22. This is how I set it up. The camera itself is mounted on a little desktop tripod, with an adjustable gantry that lets you twiddle the position of the camera. In practice the gantry isn't really necessary. The ring light is mounted on a tripod with a double ball joint dohickey, and the spot light is mounted on a smaller, flatter tripod with the same type of double joint. The ring light gives you a relatively flat base lighting and the spot gives you the specular reflection and anisotropic reflection from the surface finish. The stack of books just raises the subject, and the copper bar is a paperweight to keep the books flat. I'm using black construction paper as a background - I bought a packet of it off Amazon. Other folks like microfibre cloth or velvet, or you could do a light background with white paper or card. You'll have to provide your own sovereigns. The PC screen in the background is significant as I'm using the camera through tethering software. Sony provides a tethering application for their cameras called Imaging Edge - in fact, the primary reason I got a Sony camera was that it had good support for tethering. In theory the A6xxx series should also play nicely with open source photo applications, but I haven't been able to get Darktable to mount it (although it does recognise the camera). Imaging Edge is free and seems to work fairly well with a few limitations. It doesn't have support for automated focus bracketing, as far as I can tell. There are third party apps that theoretically do this. Currently I haven't thrashed out a solution for this. You would need this to do focus stacking if you wanted to take a coin from any angle other than straight on. Photoshop will do the focus stacking if you have the images, but I haven't worked out a way to do this with the A6400 under tethering control yet. It will export to JPEG, but only at relatively high grades (i.e. images too big for the measly size allowance supported here). I had to import the files into photoshop and then re-save with a lower detail setting. Fortunately you can still get decent image quality at settings that will produce images small enough to upload here. Sony's native raw format (ARW) isn't directly supported by Photoshop, although it is supported by Darktable. Fortunately Adobe publishes a conversion utility that will export DNG files that Photoshop can read through its RAW file importer. On the plus side, it works well with the lighting and it's far easier to get decent pics with than the smart phone. The camera cost me £650, which is about as cheap as I've seen it. I got it from a grey market box shifter but you might pay closer to £1,000 from a real camera shop. The lens was £185 from another online retailer. In practice a secondhand A6300 would do the same thing just as well, and I did seriously consider getting one. You can get those for about £350-400 off Ebay or other secondhand vendors. The tripods and lights would be about another £200 or so in total, although I have some other lights as well not being used in this setup. I think the price for this sort of setup could be kept to about two sovereigns if you went with a secondhand camera body.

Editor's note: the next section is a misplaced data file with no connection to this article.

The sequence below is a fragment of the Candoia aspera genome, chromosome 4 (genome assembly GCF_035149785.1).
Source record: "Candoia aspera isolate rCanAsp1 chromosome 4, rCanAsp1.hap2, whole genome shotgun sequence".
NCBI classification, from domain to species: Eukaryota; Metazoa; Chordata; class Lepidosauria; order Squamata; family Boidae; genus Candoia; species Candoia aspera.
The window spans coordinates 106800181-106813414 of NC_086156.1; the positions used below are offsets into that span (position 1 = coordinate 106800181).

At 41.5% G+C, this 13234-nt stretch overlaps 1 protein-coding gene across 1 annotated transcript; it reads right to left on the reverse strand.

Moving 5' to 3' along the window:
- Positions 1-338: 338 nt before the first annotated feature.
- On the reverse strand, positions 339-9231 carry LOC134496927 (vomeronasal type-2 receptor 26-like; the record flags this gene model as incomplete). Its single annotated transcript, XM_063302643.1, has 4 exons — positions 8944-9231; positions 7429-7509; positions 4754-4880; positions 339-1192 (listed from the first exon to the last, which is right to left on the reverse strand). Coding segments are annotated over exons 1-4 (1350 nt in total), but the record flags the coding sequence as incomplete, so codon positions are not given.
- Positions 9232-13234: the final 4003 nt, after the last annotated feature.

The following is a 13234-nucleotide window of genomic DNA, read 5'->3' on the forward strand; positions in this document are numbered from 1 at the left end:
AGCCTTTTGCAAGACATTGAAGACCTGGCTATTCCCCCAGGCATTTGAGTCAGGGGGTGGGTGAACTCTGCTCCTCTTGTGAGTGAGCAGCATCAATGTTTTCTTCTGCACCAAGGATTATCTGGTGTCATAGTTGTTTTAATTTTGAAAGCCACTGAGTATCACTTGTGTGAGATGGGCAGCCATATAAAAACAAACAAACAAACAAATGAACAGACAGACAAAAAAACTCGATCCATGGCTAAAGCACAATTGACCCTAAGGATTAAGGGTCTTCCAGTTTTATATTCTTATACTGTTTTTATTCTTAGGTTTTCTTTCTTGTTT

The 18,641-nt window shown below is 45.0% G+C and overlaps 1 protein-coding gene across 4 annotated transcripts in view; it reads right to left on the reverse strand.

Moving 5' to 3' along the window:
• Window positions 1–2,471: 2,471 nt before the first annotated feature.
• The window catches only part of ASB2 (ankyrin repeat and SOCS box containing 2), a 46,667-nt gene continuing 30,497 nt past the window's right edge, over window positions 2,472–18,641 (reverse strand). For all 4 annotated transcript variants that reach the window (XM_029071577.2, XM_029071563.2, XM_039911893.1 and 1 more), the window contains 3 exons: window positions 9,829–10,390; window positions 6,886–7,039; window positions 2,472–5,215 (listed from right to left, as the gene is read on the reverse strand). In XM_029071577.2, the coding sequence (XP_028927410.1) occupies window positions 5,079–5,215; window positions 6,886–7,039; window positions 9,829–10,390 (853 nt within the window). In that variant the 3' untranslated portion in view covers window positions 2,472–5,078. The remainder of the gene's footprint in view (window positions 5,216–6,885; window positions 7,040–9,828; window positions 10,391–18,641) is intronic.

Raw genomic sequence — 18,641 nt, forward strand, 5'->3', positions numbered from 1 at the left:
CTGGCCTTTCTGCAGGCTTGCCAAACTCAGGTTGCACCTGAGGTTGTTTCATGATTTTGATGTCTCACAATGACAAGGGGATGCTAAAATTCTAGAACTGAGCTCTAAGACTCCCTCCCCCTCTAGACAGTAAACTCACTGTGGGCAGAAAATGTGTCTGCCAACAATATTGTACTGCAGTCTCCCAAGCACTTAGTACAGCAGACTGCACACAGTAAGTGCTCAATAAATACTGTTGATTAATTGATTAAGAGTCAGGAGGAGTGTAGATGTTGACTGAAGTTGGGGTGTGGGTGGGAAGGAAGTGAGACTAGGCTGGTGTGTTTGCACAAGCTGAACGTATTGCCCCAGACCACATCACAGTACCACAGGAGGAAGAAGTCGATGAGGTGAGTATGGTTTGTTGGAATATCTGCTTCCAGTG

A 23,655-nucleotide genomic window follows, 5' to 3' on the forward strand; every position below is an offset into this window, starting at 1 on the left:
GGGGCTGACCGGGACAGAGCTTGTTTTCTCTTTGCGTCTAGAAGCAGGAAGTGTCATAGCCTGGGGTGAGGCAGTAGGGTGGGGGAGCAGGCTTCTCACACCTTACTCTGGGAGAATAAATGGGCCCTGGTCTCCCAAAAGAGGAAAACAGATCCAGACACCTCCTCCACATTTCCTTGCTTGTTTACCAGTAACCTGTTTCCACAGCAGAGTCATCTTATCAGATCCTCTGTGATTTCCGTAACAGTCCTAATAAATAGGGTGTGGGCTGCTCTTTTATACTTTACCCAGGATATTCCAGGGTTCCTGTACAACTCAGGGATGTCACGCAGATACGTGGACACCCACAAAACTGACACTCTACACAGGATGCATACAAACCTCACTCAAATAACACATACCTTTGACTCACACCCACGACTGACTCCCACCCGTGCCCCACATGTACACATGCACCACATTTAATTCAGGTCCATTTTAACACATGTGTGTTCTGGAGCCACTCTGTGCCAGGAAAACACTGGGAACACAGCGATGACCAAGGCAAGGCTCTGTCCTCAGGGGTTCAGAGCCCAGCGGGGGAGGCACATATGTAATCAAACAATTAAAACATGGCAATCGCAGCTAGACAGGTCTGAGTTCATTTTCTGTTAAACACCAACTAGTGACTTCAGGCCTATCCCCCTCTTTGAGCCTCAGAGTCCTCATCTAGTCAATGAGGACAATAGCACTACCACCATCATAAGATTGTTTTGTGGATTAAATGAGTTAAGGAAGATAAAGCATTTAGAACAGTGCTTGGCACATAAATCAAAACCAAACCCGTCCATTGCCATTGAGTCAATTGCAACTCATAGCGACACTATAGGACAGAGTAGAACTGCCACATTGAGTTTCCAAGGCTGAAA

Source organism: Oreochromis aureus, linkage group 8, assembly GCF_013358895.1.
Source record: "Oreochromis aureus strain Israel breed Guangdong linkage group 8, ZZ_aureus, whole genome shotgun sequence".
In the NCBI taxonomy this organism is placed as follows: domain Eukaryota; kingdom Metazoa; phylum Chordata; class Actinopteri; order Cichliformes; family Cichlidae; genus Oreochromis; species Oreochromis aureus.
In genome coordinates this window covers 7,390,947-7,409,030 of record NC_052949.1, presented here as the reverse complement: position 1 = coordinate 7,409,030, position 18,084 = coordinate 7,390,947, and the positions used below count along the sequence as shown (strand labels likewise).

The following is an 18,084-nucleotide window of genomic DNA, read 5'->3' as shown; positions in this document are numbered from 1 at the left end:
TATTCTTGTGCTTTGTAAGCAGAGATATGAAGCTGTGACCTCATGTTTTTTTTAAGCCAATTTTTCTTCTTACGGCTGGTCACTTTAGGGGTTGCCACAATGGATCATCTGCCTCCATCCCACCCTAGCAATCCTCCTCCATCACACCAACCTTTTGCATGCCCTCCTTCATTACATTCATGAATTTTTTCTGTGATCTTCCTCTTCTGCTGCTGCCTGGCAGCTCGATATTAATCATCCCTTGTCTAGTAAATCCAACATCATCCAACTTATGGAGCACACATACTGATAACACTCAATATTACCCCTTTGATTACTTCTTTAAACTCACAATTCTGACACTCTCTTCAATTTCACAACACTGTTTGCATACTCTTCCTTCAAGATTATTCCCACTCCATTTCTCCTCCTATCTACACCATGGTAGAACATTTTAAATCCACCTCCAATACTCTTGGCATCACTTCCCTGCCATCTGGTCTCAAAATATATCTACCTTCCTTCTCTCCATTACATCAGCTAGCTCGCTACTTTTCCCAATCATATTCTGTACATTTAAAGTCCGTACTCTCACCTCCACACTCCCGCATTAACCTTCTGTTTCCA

23. Music to my ears. Doing lighting like this was next to impossible with the smart phone, but dead easy with this camera. The holy grail is showing off both the detail and lustre while flattering the coin and not highlighting scratches and contact marks too much. Pure axial lighting makes the coin look too flat - even the ring light does that a bit. Being able to get the spot in from the side (hard to do for various reasons with the phone) lets you illuminate the coin and show the detail with the ring light while showing off the lustre with the specular lighting from the spot. The problem with the smart phone is with its macro lens attached, it wouldn't focus more than a few cm away. I've got the camera sitting with the lens about 15cm away from the subject, and a ring light that just fits over the end of the lens. This gives incident lighting at just off axis but with a low enough incident angle that it doesn't reflect too much off the edges of the effigy and make for a ghostly effect. As there's now no phone body in the way, I can get the spot in at the right angle and distance. I've been wanting to do this lighting setup for a while and it works every bit as well as I hoped it would.
  24. I didn't acquire this coin, but I did acquire a new camera - A Sony A6400 and a macro lens that works quite well for sovs. Here's a 1958 Gillick. Lighting is a small ring light held about flush with the end of the lens, and a little LED spot shining in from about 10:30. Enjoy.
  25. Silverlocks

    Using acetone to clean coins

    The red spots are gold oxide formed through (I think) electrolytic reactions involving impurities on the surface of the gold. They decompose at 160°C. If you hunt around on the interwebs you can see videos showing you how to gently heat a coin up with a blowtorch and get rid of them. I did try this with a sov that had a red spot and it does work. Just don't overheat the coin. I used a butane torch of the sort you can buy off Amazon for melting the sugar on creme brulee (should cost about £20 including a few cans of butane), and a jeweller's charcoal soldering block to put the coin on; you can get these off ebay for about 10 quid.